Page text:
• This is a well-known example of a group of people trying to get an invented word into online dictionaries. It will fail until they can provide evidence of actual use. SemperBlotto 16:09, 24 November 2009 (UTC)

Help with the meanings of these words[edit]


I work for a company in the IT department. Recently we have been tasked to review all of our Systems and Tools. A group of us threw a whole bunch of stuff on a white board - then I was tasked to categorize all of this stuff. I am struggling to distinguish the difference between "SYSTEMS" and "PROCESSES" and "TOOLS". Simplistically I was thinking a system was an application i.e. MS Excel, MS Word , a process was various steps one would take to complete an objective, and a tool was something you use to collect, view or edit, information; for example a laptop. I think I'm pretty clear on the "TOOL" definition. But not so much on the "SYSTEM" and "PROCESS" - lot's of opinions on the difference between the 2 where I'm at. Anyone out there have any good descriptions on the difference or meaning of these 2 words. Thanks Smjaala 22:35, 14 December 2011 (UTC)

Depending on how you see it, a program like Word can be all three. It can be a system if you see it as a way of working with information (as opposed to plain text for example). But it can also be a process in the computing sense, as a program that is allocated time on the processor. And it can be a tool because it is a means by which the user does a certain task. 'Tool' and 'application' actually mean very similar things. —CodeCat 15:53, 15 December 2011 (UTC)
At a glance, I'd say that Excel and Word are tools that you employ in various parts of your processes. Systems would be how your department has decided to organize your tools and processes, or how you might propose to reorganize them. A laptop or server is an intermediate part of a system, because you need it to enable a collection of tools.
But you could apply these categorizations differently. Just make a sensible organization of these things, using a clear diagram or outline. Michael Z. 2011-12-15 16:16 z

religious salutation[edit]

Hi! search=G**t+sei+Dank! seems to be an old MW error.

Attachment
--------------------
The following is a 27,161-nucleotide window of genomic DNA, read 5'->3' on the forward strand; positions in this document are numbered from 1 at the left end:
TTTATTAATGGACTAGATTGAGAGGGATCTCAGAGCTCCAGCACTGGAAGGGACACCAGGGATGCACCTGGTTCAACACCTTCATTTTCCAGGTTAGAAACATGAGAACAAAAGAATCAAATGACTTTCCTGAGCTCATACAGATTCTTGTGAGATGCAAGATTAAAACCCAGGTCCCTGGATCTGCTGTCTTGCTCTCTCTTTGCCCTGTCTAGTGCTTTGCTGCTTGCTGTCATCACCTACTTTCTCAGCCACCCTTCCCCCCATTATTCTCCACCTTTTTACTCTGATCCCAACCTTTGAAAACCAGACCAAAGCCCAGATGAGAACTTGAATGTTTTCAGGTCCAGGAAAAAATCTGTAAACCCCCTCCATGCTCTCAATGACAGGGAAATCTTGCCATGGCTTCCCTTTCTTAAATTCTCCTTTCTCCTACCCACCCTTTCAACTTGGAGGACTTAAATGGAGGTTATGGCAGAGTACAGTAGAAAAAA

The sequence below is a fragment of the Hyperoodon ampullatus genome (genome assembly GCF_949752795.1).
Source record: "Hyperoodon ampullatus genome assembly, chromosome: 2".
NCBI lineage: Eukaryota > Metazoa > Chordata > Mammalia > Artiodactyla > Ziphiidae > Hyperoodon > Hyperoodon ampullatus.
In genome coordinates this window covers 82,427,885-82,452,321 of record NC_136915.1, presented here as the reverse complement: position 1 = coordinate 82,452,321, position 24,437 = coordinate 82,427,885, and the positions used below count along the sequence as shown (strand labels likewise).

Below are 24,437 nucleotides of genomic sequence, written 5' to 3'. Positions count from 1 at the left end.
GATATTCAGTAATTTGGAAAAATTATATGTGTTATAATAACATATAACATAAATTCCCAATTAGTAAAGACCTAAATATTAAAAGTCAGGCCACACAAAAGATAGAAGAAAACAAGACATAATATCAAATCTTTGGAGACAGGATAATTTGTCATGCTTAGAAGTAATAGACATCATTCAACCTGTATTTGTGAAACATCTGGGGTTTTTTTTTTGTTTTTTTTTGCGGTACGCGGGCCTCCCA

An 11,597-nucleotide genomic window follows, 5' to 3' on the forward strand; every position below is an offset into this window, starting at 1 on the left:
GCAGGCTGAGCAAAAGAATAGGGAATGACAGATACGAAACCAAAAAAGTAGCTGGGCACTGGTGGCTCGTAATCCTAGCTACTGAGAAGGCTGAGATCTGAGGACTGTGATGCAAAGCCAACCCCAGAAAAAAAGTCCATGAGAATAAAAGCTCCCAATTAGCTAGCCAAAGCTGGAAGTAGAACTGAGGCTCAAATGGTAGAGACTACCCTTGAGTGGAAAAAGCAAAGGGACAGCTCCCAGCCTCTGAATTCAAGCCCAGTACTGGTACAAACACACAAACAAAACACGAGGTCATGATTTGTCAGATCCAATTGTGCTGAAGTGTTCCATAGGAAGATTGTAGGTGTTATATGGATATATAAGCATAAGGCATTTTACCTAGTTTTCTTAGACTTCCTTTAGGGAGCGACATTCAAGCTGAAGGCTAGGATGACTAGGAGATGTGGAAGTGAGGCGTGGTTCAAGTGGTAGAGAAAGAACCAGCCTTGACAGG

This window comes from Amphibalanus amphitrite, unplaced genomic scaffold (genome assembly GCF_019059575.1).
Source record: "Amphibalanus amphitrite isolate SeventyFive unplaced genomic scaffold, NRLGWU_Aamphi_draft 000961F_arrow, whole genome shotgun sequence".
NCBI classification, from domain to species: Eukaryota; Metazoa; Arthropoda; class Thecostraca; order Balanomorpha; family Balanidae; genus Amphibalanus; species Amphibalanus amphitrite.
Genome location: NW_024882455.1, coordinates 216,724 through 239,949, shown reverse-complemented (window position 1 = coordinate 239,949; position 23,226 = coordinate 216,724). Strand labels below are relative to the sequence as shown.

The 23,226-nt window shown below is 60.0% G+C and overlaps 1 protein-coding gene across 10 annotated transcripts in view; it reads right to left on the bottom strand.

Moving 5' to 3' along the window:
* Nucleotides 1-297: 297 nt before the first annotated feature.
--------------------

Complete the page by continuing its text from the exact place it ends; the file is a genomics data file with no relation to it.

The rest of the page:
Please see Talk:Gott sei dank. We need a category and some knowledge about different religions as for:
google: Allahaısmarladık, google: Maasalam etc. best regards Gangleri ‫·‏לערי ריינהארט‏·‏T‏·‏m‏:‏Th‏·‏T‏·‏email me‏·‏‬ 12:51, 9 May 2012 (UTC)

I don’t understand what you are trying to say. What is an MW error, and what does it have to do with us? Is there some problem with Gott sei dank? —Stephen (Talk) 14:38, 9 May 2012 (UTC)

Archiving this page[edit]

400K of this page was just archived. The problem is, the rft tags don't seem to have taken off any of the pages, and many of them were not resolved; it would be good to see if we can resolve some of them or decide they don't need resolution before they just disappear.--Prosfilaes (talk) 23:16, 12 July 2012 (UTC)

WT:TR items don't 'officially' require resolution.
If the original poster and those responding aren't motivated to resolve it, then who else is to say that there is something to resolve?
I'm sure it would be somewhat fruitful to review all the TR archives, compare the items discussed with the current state of the entry, post a link to the archive on the talk page, and make whatever changes still seemed appropriate.
Perhaps the {{rft}} tags will remind someone to check the talk page for the link, the archives if it is unlinked, etc. DCDuring TALK 23:25, 12 July 2012 (UTC)
When I bring something to TR, I am motivated to resolve it, but if I knew how to resolve it, I wouldn't have brought it to TR. I'm not happy with implication that it's more important to have 3 citations then for a definition to be correct. Lastly, I don't think dead links encourage anyone but very regulars to search the archives.--Prosfilaes (talk) 00:47, 13 July 2012 (UTC)
Being human we forget things; we leave things unresolved at the Tea Room (or Grease Pit, or?) for someone else to clean up; when faced with a page so large that it seems to take forever to load, we expeditiously and uncaringly empty the page of material older than six months; and we complain about the extra work required to dig up old ideas, which will otherwise be yet more completely wasted time. Sigh. DCDuring TALK 01:19, 13 July 2012 (UTC)